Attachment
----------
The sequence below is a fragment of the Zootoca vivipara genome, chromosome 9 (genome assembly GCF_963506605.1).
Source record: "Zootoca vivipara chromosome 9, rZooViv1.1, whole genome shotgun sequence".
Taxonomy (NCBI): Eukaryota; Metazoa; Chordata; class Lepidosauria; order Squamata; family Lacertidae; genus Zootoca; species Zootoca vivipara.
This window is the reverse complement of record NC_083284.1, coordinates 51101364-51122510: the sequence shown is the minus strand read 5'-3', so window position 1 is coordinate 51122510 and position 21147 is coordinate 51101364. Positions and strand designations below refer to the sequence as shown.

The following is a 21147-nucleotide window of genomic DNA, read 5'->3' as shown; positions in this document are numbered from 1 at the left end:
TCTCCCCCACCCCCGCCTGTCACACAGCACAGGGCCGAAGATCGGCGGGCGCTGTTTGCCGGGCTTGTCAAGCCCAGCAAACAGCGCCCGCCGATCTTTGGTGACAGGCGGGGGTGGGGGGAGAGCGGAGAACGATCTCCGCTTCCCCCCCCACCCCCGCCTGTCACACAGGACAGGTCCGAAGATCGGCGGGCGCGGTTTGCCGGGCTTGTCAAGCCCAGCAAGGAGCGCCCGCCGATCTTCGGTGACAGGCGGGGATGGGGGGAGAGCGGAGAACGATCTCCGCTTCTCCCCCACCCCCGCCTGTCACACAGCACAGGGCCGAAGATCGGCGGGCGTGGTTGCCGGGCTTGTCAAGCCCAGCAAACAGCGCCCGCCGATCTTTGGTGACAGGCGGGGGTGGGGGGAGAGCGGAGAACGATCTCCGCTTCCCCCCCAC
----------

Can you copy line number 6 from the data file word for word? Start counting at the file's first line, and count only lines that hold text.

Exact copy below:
TCTCCCCCACCCCCGCCTGTCACACAGCACAGGGCCGAAGATCGGCGGGCGCTGTTTGCCGGGCTTGTCAAGCCCAGCAAACAGCGCCCGCCGATCTTTGGTGACAGGCGGGGGTGGGGGGAGAGCGGAGAACGATCTCCGCTTCCCCCCCCACCCCCGCCTGTCACACAGGACAGGTCCGAAGATCGGCGGGCGCGGTTTGCCGGGCTTGTCAAGCCCAGCAAGGAGCGCCCGCCGATCTTCGGTGACAGGCGGGGATGGGGGGAGAGCGGAGAACGATCTCCGCTTCTCCCCCACCCCCGCCTGTCACACAGCACAGGGCCGAAGATCGGCGGGCGTGGTTGCCGGGCTTGTCAAGCCCAGCAAACAGCGCCCGCCGATCTTTGGTGACAGGCGGGGGTGGGGGGAGAGCGGAGAACGATCTCCGCTTCCCCCCCAC